“Savannah” By: Tyler Quick


I couldn’t wake him up. I only sat there staring at the ceiling, a single gray stripe denoting its only partition, where in the mornings after I had been erased the room would be split between black and blue. I was barely conscious, like a dead thing; or rather, whatever death’s equivalent is for the pre-nascent.

I told myself, “this too is a dead thing,” insofar as it was already in the process of dying. Perhaps it had been since when we started.

My head throbbed from a combination of shallow sleep and too much alcohol. Although the night before was hot, my skin felt clammy. I didn’t ask him for the blanket though. I lay there completely exposed save for a green beaded bracelet, my nakedness illuminated by the skylight in his apartment. I could never withstand the heat of his body beneath the covers.

I was disappointed to be awake and caught in the trap of linear time. If I could have it any way I wanted, I would have just remained in a coma there on the far side of the mattress lying on his floor, his life still packed up in the boxes around us.

He tickled me on my stomach and I rolled over instinctively. He didn’t need to speak; I knew that the only honest way to forget our impending demise would be to fuck. I still shuddered as we collided. The congress of our pallid bodies became the only meager flash of color left in the white sheet, white walled, empty limbo we occupied.

There was only us, sweating out our feelings, which stank of last night’s vodka. From a mirror across the room, I glimpsed two frail bodies caught in slow, deliberate sex. I tried my best to hang on to the image, to etch it slowly in my mind so that I would have something to touch myself to when I woke up alone in the days and weeks to come. I soon, however, caught his gaze in the mirror, trying to do the same thing, and succumbed to moment.

In a final attempt to prolong it, I held in my orgasm for as long as I could. I tried to make it trickle, but couldn’t stop the flow. I apologized for coming all over the bed, but he told me not to worry about it. He would have to do his laundry soon anyways.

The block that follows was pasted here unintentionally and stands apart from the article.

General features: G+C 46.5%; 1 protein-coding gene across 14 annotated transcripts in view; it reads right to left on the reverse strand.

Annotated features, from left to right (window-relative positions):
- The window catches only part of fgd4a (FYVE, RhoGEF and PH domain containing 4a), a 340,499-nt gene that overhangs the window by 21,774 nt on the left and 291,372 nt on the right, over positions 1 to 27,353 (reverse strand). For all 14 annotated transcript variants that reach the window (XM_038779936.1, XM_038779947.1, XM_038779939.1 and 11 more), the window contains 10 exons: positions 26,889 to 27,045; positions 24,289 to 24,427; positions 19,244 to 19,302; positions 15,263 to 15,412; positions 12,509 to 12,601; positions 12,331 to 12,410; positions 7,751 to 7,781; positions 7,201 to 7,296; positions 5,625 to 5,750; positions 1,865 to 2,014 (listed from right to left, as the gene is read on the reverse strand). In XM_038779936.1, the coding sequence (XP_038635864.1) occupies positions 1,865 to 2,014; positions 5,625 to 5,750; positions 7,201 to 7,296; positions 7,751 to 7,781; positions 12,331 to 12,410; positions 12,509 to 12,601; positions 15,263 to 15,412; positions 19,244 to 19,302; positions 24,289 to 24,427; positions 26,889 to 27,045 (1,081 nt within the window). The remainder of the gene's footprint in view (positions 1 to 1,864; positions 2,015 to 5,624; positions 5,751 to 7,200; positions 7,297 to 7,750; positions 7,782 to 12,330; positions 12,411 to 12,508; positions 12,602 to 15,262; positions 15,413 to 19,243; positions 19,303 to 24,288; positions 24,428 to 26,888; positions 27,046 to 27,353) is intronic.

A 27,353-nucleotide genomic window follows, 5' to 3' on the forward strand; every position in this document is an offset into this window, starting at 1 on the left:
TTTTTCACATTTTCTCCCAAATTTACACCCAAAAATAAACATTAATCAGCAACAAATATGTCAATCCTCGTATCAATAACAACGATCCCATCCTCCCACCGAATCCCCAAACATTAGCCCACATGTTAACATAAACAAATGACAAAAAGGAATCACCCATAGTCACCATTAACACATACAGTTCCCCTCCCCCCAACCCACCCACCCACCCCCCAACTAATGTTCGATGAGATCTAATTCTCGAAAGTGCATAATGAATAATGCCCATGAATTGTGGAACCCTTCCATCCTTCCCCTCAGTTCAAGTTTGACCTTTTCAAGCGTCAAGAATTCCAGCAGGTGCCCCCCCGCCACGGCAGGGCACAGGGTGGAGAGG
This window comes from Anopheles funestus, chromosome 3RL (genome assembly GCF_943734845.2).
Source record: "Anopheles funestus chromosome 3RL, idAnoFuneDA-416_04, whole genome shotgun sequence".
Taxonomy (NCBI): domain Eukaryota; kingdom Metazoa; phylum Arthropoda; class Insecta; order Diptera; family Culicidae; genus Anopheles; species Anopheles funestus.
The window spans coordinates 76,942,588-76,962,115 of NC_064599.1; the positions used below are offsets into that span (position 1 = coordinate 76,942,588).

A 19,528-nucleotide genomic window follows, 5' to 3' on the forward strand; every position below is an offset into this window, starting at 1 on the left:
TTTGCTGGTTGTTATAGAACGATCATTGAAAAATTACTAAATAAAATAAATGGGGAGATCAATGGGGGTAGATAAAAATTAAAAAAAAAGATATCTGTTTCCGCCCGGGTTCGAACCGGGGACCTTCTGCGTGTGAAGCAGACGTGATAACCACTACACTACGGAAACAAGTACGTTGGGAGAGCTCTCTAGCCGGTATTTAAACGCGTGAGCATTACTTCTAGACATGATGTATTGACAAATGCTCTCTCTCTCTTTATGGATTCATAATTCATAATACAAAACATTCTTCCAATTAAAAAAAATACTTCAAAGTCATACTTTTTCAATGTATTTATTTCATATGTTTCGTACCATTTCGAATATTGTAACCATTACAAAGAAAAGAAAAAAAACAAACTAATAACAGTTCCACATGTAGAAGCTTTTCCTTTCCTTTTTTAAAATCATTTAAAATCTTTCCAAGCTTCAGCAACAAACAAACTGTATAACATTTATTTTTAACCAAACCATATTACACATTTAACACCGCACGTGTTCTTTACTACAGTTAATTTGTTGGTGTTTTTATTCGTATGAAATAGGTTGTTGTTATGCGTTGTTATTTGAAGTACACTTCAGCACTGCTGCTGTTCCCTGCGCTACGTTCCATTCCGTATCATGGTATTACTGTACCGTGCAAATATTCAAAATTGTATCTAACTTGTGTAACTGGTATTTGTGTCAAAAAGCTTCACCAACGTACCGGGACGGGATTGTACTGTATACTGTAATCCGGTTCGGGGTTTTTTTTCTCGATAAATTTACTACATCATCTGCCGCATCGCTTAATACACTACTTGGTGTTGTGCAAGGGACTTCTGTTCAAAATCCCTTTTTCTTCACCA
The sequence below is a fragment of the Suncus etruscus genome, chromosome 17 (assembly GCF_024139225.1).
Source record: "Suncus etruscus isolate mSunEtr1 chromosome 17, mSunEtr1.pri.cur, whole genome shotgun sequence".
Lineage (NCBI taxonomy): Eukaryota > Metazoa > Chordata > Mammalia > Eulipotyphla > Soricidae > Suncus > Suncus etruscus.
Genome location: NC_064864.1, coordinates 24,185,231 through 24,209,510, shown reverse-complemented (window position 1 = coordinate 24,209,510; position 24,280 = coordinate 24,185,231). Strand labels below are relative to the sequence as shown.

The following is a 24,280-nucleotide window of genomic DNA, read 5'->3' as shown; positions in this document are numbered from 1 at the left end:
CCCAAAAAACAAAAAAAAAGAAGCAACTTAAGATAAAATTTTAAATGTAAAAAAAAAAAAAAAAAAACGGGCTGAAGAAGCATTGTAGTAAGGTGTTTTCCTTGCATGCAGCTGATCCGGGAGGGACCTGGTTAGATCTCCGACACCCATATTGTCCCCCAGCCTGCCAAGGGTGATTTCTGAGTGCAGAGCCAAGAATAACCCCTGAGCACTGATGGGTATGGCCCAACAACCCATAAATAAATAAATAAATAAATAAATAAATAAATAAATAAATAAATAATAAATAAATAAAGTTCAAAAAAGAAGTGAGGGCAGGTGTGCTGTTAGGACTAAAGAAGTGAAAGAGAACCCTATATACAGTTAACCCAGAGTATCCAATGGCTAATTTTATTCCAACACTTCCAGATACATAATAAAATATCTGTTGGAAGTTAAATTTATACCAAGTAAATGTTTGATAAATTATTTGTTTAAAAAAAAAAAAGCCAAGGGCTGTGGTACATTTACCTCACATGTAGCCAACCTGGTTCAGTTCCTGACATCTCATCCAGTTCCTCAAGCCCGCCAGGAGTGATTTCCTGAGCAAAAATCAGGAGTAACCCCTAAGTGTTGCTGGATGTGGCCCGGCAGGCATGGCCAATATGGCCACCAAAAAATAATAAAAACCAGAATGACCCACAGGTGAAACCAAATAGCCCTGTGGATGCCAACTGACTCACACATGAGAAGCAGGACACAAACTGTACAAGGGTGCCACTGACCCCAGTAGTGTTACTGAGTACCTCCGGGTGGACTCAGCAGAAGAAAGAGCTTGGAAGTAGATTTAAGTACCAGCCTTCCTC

He turned on the shower and I went in first, sitting down for a while to just absorb the steam. We soaped each other up and tried to scrub off one another’s residue. Even now, I often still find his, in fissures I had not anticipated in my form.

In the afternoon, we ate sesame chicken and I sipped on cheap beer. I offered him my glass, but he just shook his head. He had to drive us to the airport. I held his hand under the table and when he opened his mouth to ask me to pass the soy sauce, I only had to say, “I know.”

I tried to get drunk, but I only had twenty dollars left. I had spent too much the night before. There is no drunk for the lonely anyway, just more lonely.

I cried a lot on the drive. Savannah was his and mine was the rest of the world. It still didn’t seem fair.

He dropped me off and kissed me goodbye. I collapsed onto a bench and called my mother to talk about it. “First breakups are hard, honey.”

Suddenly, I saw his Jeep pull up again and his head stuck out the rolled down window. He pulled out a simple bracelet made of green beads; probably not the kind of thing that any self-respecting gay man might wear. “You forgot this,” he said.

“Oh,” I replied. “I didn’t actually. I figured I should leave something here.”

He blinked his red eyes and beckoned me to come closer. We kissed one more time, but then he said, “Okay. Just go.”

We don’t speak much anymore. Before I left his apartment in Savannah, I thought about carving my name on the bannister. I did leave him a picture of me, but I heard he took it down.

He avoided me when he was next in town. When I finally talked him into getting coffee with me, we sat awkwardly, staring at the gulls and trying to not reveal anything too personal.

The infinity was over. But, as I hugged him when I got up to leave the coffee shop, I felt something scrape my back that felt sharp. I swear I could see a few ugly green beads poking out of the sleeve of his designer collared shirt.

I got in the car, started the engine, and smiled. It was the first time in months that I was happy to be driving somewhere alone.

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